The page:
7 ways to heal if your candidate lost
Stay off social media and talk it out with friends
You watched as the country voted in Donald Trump as the 45th president of the United States Tuesday. For nearly two years before election night, you followed the race. The campaign between Trump, the Republican nominee, and Democratic nominee Hillary Clinton was often dirty and emotionally taxing. Yet, a candidate some loathed is the one who won. It happened. In every single election, it happens. Someone has to lose.
Political debates can lead to rage that lives beyond Election Day. But people have to move forward. Check out The Undefeated’s seven ways to promote healing if your candidate lost:
1. Start by shedding – Get in touch with all of your feelings. Verbalize them. Own them. Call them out, and slowly release them. One feeling at a time, empty your mind and emotions of those things that you cannot change. You can do this by writing them in a journal, having a sit-down with a close friend or spouse, or even yelling.
2. Take a sabbatical from social media – If you are on any social media site, you will see memes, posts and photos of people who express their feelings on the election. It’s their right. Some will not post their opinions in a tactful manner. Many will be boastful. Others will display their feeling of victory while putting others down. The posts can bait you into unhealthy dialogue. Stay away. Take a break. Have face-to-face or telephone conversations with folks you know. That way, you can have a healthy debate with people, even if they disagree with you.
3. Write a list of three to five things you find intriguing about the president-elect – This may be difficult for you. That’s OK. This exercise will establish perspective. Trump will be president for the next four years. Start with one item at a time that intrigues you, good or bad. Then look for that in him going forward.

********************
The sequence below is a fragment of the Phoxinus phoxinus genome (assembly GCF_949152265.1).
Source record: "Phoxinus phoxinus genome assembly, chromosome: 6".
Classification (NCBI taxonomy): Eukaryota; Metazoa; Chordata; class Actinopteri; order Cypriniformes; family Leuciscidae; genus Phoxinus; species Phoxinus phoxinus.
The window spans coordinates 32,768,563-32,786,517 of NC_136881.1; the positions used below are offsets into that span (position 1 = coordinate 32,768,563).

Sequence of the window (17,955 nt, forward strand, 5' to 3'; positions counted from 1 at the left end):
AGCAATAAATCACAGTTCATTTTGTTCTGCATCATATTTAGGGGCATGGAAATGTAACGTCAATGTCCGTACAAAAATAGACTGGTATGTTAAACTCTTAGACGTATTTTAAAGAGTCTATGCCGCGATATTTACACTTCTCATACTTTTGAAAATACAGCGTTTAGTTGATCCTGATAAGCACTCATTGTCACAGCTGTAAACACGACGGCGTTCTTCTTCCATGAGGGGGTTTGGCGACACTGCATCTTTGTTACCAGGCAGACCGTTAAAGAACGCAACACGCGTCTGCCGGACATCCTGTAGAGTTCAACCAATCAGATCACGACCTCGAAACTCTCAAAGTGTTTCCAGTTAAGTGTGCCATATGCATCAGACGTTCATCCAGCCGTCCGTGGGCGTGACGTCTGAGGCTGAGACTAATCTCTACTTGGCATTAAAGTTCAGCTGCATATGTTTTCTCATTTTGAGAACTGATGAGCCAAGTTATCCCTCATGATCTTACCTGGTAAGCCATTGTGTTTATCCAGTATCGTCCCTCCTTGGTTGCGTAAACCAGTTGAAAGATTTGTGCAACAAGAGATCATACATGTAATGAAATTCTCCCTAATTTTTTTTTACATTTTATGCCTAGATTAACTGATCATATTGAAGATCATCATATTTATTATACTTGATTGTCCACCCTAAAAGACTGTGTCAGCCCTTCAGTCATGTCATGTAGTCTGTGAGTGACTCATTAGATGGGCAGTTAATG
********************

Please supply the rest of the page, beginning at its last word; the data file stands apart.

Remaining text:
4. Choose your circle wisely – Having a mix of people who respect, understand, listen to and know your needs is important. Your postelection crew can help you cope. Have a small get-together and talk it out. Keep your feelings within the circle.
5. Write a list of what’s good in your life vs. what you desire – Where are you in your life? In the midst of emotional turmoil, it’s wise to take a moment to decompress. Name five things that are good in your life right now. Are you healthy? Is your family healthy? Is your family happy? Are you employed? Is your life a step above where you were last year? Now write down your desires. Would you like to be healthier? A promotion? Do you have a passion project you’d like to finish? Do you want to pay off debt? Once you write down a few things you desire, it is possible to develop a level of expectation for our new president. Figure out the things you’re most passionate about. Write him a letter of your expectations. It may not reach him, but at least you’ve put it out there.
6. Reset – Breathe. This may not be what you want, but it’s something that you cannot change. Establish a new beginning.
7. Move forward – You don’t have to agree with the outcome to accept it. Acceptance is difficult when you don’t understand why the country didn’t see the things you see. Again, it’s something you can’t change. But this isn’t the first time you’ve had to deal with things you didn’t agree with. You can get through this one, too.